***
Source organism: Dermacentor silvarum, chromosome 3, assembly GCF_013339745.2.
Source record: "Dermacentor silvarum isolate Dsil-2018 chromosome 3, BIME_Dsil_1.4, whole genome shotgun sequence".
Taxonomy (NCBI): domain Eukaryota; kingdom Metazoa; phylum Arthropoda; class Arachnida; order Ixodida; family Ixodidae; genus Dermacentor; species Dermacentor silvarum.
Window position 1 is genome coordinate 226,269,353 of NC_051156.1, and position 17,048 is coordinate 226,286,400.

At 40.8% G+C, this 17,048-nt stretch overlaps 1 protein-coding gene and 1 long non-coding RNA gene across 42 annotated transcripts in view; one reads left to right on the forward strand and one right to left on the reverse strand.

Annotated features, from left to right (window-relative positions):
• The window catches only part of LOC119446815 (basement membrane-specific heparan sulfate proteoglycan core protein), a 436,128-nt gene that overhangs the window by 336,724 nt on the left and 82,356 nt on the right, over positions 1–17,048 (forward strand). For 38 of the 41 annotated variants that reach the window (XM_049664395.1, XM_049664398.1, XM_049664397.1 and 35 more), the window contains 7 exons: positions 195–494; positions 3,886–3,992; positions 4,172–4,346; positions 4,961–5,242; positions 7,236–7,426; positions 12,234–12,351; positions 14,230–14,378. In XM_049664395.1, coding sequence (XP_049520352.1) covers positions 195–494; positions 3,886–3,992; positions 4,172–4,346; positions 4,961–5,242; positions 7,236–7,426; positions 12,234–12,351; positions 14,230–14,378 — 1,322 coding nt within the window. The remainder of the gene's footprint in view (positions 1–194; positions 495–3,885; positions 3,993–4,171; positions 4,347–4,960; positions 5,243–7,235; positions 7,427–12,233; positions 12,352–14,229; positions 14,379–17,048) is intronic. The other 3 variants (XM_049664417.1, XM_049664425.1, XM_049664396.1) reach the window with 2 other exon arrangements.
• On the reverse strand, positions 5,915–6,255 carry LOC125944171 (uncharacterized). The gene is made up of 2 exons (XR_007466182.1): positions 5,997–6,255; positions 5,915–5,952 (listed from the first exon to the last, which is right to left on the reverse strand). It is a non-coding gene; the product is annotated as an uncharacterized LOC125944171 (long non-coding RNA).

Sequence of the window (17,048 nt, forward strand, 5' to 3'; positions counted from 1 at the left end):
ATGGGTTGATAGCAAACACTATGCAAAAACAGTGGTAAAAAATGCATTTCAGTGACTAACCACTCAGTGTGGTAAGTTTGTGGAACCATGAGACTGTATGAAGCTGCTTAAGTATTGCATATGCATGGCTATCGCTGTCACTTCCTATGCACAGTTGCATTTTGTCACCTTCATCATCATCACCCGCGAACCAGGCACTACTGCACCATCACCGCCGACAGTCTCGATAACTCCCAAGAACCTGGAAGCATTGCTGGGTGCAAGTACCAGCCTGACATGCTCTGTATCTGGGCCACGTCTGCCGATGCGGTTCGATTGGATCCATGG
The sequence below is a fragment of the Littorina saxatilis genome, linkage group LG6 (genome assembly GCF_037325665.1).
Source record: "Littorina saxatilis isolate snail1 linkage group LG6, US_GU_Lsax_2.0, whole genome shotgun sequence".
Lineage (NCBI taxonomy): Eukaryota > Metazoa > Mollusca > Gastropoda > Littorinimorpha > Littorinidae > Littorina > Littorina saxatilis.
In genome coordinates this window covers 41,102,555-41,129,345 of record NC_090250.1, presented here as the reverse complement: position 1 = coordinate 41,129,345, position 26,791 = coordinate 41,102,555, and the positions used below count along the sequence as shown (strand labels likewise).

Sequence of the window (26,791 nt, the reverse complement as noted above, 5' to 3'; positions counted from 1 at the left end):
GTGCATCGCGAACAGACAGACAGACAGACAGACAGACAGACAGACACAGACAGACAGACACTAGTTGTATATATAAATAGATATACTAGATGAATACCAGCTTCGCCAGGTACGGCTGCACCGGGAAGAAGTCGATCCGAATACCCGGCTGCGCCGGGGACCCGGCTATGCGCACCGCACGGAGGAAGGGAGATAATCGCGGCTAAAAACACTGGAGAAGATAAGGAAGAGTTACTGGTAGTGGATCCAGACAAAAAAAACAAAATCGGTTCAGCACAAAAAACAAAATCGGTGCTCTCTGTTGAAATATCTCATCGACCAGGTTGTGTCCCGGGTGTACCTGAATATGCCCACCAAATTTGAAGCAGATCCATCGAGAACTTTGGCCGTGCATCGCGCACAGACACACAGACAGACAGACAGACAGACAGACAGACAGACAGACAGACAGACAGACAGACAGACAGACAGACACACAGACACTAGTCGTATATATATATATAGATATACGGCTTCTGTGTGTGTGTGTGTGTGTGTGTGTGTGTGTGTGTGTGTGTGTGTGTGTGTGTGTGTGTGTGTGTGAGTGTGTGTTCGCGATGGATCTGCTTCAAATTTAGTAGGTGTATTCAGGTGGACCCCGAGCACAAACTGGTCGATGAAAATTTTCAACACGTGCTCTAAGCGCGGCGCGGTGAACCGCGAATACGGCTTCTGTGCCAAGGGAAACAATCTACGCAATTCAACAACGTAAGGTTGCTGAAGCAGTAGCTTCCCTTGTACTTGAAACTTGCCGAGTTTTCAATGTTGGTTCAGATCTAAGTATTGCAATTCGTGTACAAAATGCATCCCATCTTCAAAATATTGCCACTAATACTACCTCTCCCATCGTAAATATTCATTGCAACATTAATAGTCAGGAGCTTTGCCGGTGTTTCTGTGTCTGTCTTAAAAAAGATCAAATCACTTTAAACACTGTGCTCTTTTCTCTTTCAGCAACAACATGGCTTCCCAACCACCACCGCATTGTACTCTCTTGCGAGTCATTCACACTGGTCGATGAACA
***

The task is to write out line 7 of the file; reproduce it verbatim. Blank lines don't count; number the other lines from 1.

• The window catches only part of LOC119446815 (basement membrane-specific heparan sulfate proteoglycan core protein), a 436,128-nt gene that overhangs the window by 336,724 nt on the left and 82,356 nt on the right, over positions 1–17,048 (forward strand). For 38 of the 41 annotated variants that reach the window (XM_049664395.1, XM_049664398.1, XM_049664397.1 and 35 more), the window contains 7 exons: positions 195–494; positions 3,886–3,992; positions 4,172–4,346; positions 4,961–5,242; positions 7,236–7,426; positions 12,234–12,351; positions 14,230–14,378. In XM_049664395.1, coding sequence (XP_049520352.1) covers positions 195–494; positions 3,886–3,992; positions 4,172–4,346; positions 4,961–5,242; positions 7,236–7,426; positions 12,234–12,351; positions 14,230–14,378 — 1,322 coding nt within the window. The remainder of the gene's footprint in view (positions 1–194; positions 495–3,885; positions 3,993–4,171; positions 4,347–4,960; positions 5,243–7,235; positions 7,427–12,233; positions 12,352–14,229; positions 14,379–17,048) is intronic. The other 3 variants (XM_049664417.1, XM_049664425.1, XM_049664396.1) reach the window with 2 other exon arrangements.